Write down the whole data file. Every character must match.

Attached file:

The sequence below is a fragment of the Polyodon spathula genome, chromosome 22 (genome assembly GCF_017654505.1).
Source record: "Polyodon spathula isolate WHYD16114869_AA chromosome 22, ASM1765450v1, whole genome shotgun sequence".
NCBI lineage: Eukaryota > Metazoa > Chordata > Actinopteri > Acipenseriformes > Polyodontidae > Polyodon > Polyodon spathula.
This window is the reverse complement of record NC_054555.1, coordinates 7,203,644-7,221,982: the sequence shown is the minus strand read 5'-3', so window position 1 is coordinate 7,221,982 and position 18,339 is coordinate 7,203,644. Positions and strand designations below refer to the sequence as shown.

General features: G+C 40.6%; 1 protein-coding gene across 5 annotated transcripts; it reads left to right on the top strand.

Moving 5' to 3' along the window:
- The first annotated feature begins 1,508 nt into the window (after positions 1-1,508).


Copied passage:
The sequence below is a fragment of the Polyodon spathula genome, chromosome 22 (genome assembly GCF_017654505.1).
Source record: "Polyodon spathula isolate WHYD16114869_AA chromosome 22, ASM1765450v1, whole genome shotgun sequence".
NCBI lineage: Eukaryota > Metazoa > Chordata > Actinopteri > Acipenseriformes > Polyodontidae > Polyodon > Polyodon spathula.
This window is the reverse complement of record NC_054555.1, coordinates 7,203,644-7,221,982: the sequence shown is the minus strand read 5'-3', so window position 1 is coordinate 7,221,982 and position 18,339 is coordinate 7,203,644. Positions and strand designations below refer to the sequence as shown.

General features: G+C 40.6%; 1 protein-coding gene across 5 annotated transcripts; it reads left to right on the top strand.

Moving 5' to 3' along the window:
- The first annotated feature begins 1,508 nt into the window (after positions 1-1,508).